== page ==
The island nation of Indonesia straddles the equator between the Indian and Pacific Oceans and lies at the heart of the ‘Coral Triangle’ - the epicentre of the world’s marine biodiversity. Nowhere on ...
At a local level, SEA Centre’s aim is to educate and empower both current and future generations to understand and preserve the extensive reef systems within the Raja Ampat region, upon which community livelihoods depend and are intrinsically linked. On a broader scale, we aim to connect national and international communities with the incredible marine life in Raja Ampat; the most marine biodiverse place on earth and the cradle of marine life.
Raja Ampat is one of the last strongholds on Earth where coral reef systems still thrive. This archipelago shelters an incredible abundance of life, and forms what is currently thought to be the most biodiverse marine system on the planet. These stunning reefs provide a rich and sustainable food source to local communities in small villages throughout the archipelago. These reefs also support a healthy tourism economy providing livelihoods to significant portion of the community.
Yet sadly, numerous reefs were destroyed by destructive fishing practices in the 1980s & 1990s, and to this day, they have not yet recovered. Additionally, the current rapid expansion of tourism in the region brings with it new impacts upon the marine environment. At a time where coral reef degradation is occurring worldwide due to human activity, and in response to human induced climate changes, it is essential and common sense to design and develop conservation tools to respond to these current and future degradation issues. Rather than waiting for the local reefs to become damaged or lose their natural resilience, SEA Centre’s Yaf Keru project is aiming to evaluate and optimize the current (and remarkable) recovery potential of Raja Ampat’s reefs.
Yaf Karu, which means “Coral Garden” in the local language, will see the installation of a number of artificial reef structures on a stretch of degraded reef close to the resort’s dive centre. These structures will have coral fragments transplanted upon them, and will provide a stable substrate for the fragments to establish themselves, and thrive, ultimately restoring the damaged area. Within 3-5 years the resort anticipates that the structures will be covered completely with various species of coral, attracting aggregations of fish, invertebrates and macro life that can be seen on thriving reefs elsewhere in Raja Ampat.
The restoration of the house reef will serve as a pilot project and if proven successful, SEA Centre aims to replicate the restoration techniques in front of local villages and other damaged areas.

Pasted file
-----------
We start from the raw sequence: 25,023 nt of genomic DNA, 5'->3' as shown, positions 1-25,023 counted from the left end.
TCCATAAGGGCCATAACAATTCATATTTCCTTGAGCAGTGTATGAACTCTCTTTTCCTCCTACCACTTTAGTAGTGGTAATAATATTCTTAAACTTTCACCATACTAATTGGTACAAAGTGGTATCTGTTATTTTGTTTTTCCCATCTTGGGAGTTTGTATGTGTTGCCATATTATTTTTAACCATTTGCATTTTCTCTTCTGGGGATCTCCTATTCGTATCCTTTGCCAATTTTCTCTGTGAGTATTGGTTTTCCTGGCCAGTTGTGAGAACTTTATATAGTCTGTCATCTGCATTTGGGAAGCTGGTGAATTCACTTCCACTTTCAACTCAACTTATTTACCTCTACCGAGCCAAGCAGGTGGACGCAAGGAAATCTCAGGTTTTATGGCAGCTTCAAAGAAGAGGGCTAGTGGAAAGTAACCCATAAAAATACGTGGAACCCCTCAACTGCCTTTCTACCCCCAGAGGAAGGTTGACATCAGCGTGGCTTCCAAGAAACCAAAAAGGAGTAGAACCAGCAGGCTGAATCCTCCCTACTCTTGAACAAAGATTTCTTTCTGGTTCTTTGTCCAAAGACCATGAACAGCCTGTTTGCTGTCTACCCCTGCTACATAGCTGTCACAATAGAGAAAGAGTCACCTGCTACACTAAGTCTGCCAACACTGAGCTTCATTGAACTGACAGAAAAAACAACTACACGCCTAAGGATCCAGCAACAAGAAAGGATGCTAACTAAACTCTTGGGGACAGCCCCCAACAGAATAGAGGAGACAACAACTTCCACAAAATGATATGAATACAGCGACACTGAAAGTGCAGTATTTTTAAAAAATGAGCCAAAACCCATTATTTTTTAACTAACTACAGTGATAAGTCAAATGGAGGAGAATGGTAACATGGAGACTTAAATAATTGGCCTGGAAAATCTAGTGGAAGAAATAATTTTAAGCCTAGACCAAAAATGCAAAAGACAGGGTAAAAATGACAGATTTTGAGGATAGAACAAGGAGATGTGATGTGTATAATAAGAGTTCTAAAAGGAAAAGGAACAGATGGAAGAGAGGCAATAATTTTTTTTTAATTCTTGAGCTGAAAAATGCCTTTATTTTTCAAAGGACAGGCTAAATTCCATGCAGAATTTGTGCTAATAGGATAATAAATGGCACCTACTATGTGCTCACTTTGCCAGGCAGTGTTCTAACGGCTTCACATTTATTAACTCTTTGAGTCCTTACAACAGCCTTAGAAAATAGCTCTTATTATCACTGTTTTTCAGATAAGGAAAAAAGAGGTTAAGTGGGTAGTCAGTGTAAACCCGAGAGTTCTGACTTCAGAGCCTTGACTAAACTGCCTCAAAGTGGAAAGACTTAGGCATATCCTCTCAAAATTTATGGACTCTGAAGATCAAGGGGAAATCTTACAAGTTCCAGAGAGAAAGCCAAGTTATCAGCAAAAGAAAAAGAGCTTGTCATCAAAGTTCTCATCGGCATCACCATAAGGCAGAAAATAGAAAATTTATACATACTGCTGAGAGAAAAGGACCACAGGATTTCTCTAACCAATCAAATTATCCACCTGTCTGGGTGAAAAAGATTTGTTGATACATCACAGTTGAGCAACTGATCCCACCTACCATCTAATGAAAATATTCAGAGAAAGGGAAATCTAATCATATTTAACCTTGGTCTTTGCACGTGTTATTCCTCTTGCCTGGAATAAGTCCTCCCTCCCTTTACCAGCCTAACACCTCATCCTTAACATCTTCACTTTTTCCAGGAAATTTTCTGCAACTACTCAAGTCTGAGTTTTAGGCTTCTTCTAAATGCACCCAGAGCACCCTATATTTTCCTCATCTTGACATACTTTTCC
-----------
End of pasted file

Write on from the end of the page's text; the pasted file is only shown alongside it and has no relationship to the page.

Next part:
The project’s location on the southern coast of Gam Island is right at the heart of a Marine Protected Area, and one designated as a shark sanctuary. The establishment of these zones has been so far very successful in protecting the area, and aiding the recovery of those species impacted by unsustainable fishing practices during the 1990s and 2000s.
One of the most effective ways to maintain and sustain these existing conservation efforts is to identify and demonstrate their effectiveness; for example demonstrating ecological improvement, population recovery or increasing biomass within the marine protected area.
SEA Centre’s Megafauna Sightings Database successfully demonstrates this effectiveness by using the simple method of recruiting recreational divers as a sampling tool. During the high season, Papua Explorers Resort accommodates up to 30 guests at a time (plus dive guides and crew) diving 3 times a day in and around the Marine Park region. This represents a wonderful opportunity to collect valuable data; at the end of every dive guests are invited to record sightings of key species - including 10 species of sharks and 13 species of rays. This data is then compiled into a database and compared against variables such as location, conditions, and tourism intensity.
This simple and effective system of recording megafauna sightings after each dive enables the project to:
The compiled data is then presented to the local government and Marine Park authorities and serve as a tool to detect abnormal trends or identify areas and sites in needs of better management. For instance, the first 10 months of data (1000 dives) could illustrate well the negative impact overcrowding could have on some of the main manta dive sites found in the region.
Manta Sandy is a well-known cleaning station in the Dampier Strait region. Known for its regular sightings of mantas during the season, it has become a ‘must see’ dive site for all operators, and a location suitable for scientists and film-makers to observe these stunning creatures. However, this high and ever-increasing level of human traffic can see up to 9 boats drop up to 50 divers at a time at this location. Whilst some effort has been made to moderate diver behaviour (a “do not cross” rubble line) these regulations is not always adhered to, or enforced. Poor diver and operator behaviour such as entering the cleaning station or dropping divers right on top of mantas, as well as the sheer volume of divers and boat traffic is having a direct impact upon the number of mantas in the area.
In collaboration with Conservation International, Marine Megafauna Foundation, Papua Divers, Raja4Divers, Raja Ampat Biodiversity, Raja Ampat Liveaboard Association, local government, homesteads and communities, a ranger station - manned by 4 newly-trained staff from local villages - has now been built and standard codes of conduct published to which all visitors to Manta Sandy must adhere. You can learn more about the best way to view the manta rays of Manta Sandy by following the link below: